When can CSR produce an adverse effect on corporate reputation?
Corporate Social Responsibility (CSR) is a way of building and strengthening an organization’s reputation by contributing to society’s welfare. It simply demonstrates the benevolent nature of an organization that they care for something more than profit. Corporate social responsibility is imperative for corporates in the present modern age as the public seeks what corporations are doing for society, apart from minting money for themselves.
It is vital to understand that activities undertaken under CSR improves a corporate’s reputation only when companies’ exhibit sincere motives. However, when the motives are perceived to be insincere and ambiguous, the effectiveness of CSR evades and thereby, hurts the corporate reputation. The implication of various factors highly determine the effects of CSR on corporate reputation. For instance, factors such as benefit salience of the cause, a ratio of CSR contributions and related advertising by the corporations affect the perceived sincerity of CSR tremendously. Moreover, high benefit importance of the cause coupled with the company being the information source of CSR leads to high reputation risk for a company. Moreover, some corporations are not equipped to deal with social issues prevalent in society. Due to the lack of preparations of various firms to deal with the complex issues that various societies face, the implementation of CSR initiative becomes ineffective and inefficient. Thus, exacerbating the corporate reputation further.
Externalities associated with CSR may put a corporation’s reputation at risk by making it a perfect target for various activists’ campaigns. It was the researches of Rhee and Haunschild, Wagner, and De Vries which focused on assessing the potential negative reputational effects of CSR. Moreover, King and McDonnell confronted the positive insurance-type capabilities of CSR by highlighting the reputational liability effect. It is argued that activists seek to target corporate with a strong CSR reputation to get the maximum amount of attention in the media. Therefore, the promulgation act by corporates of their CSR initiatives to improve their reputation may inadvertently create a significant reputation risk.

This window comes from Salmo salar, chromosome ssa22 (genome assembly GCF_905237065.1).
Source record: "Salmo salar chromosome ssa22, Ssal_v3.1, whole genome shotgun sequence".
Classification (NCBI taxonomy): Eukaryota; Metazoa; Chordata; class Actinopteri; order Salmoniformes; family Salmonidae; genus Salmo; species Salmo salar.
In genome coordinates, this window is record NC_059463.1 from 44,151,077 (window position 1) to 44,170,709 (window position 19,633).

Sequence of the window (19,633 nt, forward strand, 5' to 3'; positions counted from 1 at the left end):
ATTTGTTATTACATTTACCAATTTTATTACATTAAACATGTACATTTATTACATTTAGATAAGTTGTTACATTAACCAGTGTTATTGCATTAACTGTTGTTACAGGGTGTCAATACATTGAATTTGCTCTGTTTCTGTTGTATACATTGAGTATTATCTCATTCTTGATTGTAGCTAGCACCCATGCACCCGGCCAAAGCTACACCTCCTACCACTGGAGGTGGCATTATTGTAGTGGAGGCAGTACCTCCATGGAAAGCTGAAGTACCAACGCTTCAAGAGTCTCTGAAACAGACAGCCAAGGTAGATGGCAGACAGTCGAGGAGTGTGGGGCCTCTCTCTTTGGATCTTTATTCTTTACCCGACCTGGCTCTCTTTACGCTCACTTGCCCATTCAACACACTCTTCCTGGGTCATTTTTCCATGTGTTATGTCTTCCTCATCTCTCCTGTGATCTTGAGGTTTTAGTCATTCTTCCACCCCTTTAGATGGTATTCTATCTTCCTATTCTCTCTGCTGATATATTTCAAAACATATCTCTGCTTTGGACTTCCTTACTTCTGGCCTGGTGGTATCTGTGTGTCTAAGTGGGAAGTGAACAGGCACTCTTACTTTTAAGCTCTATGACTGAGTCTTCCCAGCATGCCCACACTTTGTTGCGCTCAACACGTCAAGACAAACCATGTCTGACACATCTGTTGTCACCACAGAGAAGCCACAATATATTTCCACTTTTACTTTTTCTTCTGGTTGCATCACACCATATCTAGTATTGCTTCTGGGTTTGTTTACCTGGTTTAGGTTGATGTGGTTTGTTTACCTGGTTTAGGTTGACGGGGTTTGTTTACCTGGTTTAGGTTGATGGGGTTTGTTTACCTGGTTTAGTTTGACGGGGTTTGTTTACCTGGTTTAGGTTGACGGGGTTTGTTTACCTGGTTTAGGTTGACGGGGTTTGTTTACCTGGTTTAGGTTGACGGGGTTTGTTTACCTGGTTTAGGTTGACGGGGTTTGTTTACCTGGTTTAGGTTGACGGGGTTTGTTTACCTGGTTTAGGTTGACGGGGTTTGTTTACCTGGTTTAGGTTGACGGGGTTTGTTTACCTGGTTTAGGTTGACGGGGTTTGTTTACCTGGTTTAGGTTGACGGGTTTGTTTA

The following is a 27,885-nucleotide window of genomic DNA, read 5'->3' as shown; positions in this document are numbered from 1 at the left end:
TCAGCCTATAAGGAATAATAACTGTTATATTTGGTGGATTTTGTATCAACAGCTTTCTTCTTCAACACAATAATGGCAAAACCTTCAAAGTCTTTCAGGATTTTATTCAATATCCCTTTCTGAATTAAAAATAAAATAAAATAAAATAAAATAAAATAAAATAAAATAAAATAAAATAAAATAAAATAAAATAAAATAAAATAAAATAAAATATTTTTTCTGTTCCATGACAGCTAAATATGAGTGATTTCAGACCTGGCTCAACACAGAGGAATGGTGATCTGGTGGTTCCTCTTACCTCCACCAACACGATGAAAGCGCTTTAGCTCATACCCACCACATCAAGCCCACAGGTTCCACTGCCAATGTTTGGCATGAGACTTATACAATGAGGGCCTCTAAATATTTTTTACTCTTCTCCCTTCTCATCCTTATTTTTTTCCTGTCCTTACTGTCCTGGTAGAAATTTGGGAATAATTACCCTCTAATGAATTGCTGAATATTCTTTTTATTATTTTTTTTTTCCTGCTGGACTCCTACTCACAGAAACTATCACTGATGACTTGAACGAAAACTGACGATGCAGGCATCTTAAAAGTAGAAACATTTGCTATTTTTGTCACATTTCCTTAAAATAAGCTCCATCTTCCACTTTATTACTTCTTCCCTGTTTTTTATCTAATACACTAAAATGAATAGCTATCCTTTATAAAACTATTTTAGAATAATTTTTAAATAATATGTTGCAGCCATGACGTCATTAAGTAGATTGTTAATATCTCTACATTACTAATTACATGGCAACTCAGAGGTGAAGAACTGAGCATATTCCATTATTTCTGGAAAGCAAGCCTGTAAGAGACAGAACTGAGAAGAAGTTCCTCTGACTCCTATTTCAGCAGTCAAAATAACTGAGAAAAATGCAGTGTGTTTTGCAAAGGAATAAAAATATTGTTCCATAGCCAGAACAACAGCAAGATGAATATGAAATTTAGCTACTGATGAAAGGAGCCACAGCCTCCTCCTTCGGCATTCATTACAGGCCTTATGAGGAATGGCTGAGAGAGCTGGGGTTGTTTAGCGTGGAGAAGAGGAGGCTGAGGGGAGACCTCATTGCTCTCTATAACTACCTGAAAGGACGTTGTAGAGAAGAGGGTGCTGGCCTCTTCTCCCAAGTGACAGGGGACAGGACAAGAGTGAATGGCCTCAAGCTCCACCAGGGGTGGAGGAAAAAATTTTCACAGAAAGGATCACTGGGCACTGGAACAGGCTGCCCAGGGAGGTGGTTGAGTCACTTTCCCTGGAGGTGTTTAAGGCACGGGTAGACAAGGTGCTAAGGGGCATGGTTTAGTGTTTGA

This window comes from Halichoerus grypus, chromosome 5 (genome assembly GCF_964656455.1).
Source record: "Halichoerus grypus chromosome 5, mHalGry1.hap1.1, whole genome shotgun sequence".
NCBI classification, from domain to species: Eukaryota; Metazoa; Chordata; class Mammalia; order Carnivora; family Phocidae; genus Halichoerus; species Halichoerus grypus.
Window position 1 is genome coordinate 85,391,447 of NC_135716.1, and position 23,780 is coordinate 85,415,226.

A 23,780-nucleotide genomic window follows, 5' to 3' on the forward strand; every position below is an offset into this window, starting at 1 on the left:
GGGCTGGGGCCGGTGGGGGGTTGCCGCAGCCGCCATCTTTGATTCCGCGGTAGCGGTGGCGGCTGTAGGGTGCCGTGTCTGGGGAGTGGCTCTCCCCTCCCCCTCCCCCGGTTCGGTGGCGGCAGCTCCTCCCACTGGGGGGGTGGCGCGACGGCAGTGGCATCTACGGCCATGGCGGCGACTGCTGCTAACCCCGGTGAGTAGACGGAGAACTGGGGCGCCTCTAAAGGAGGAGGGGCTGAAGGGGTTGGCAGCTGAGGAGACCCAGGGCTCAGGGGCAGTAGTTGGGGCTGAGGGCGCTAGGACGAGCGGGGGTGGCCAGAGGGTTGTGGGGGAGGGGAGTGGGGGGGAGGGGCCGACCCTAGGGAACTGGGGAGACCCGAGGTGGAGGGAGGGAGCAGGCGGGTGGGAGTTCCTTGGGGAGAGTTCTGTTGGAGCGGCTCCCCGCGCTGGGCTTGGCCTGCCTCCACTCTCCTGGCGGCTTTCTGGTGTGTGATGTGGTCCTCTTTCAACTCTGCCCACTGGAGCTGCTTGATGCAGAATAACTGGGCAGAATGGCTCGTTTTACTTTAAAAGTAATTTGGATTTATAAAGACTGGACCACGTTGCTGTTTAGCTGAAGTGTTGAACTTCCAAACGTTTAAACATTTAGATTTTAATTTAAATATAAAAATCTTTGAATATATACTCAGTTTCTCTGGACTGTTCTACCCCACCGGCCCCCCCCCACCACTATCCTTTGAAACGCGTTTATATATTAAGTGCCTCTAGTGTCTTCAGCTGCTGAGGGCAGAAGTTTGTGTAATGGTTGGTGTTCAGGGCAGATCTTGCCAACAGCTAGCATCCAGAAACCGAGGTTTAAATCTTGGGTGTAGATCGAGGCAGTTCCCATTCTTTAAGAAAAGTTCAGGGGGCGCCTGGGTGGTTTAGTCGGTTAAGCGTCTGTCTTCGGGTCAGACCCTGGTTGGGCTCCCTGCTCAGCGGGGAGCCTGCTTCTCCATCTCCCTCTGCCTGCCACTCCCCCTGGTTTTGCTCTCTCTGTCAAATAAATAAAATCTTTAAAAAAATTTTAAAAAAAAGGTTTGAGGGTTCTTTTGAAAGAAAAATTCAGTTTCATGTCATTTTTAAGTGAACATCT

According to research on public firms in the USA, companies with the highest tier of CSR reputation have higher probabilities of being boycotted by the public. Moreover, according to a research on European Small and Medium Enterprises (SMEs), engagement in CSR activities increases the potential probability that the CSR activities of the companies is monitored by Non-Governmental Organizations (NGOs), and thereby increasing the chances of a reputation threat. Interestingly, corporations with half-hearted CSR initiatives tend to be more vulnerable to criticism by the public and NGOs than companies which do not engage in CSR activities at all. Ostensibly, NGOs are the pivotal stakeholders of corporates as they have the power to monitor companies and create attention in the media about different undesirable CSR situations, which adds to the negative reputation on the public’s perception about the corporations.
It has been suggested that an increase in the spending expenditure of CSR may negate the backfire effect of CSR, instead of advertising the CSR activities. Furthermore, greater transparency and truth assists in strengthening the positive effects of CSR on corporate reputation. In addition, prevention of such negative reputational effects can be countered by pursuing an active CSR policy by corporates to deter NGOs from hurting the reputation of the firm. It is also advisable that corporations should stop disappointing the stakeholders’ expectations during initiating the stakeholder engagement as NGOs have the power to raise tremendous public criticism.
It is also suggested that if a corporation exhibits that it is meeting the societal expectations of social and environmental performance, NGOs tend to be more trustworthy for the company and thereby, focus less on uncovering new reasons for complaints resulting in less reputational risk. Furthermore, if the environmental policies of companies have proved to significantly contribute to the sustainable development of society and ecology, only then corporations can position themselves as sustainable companies.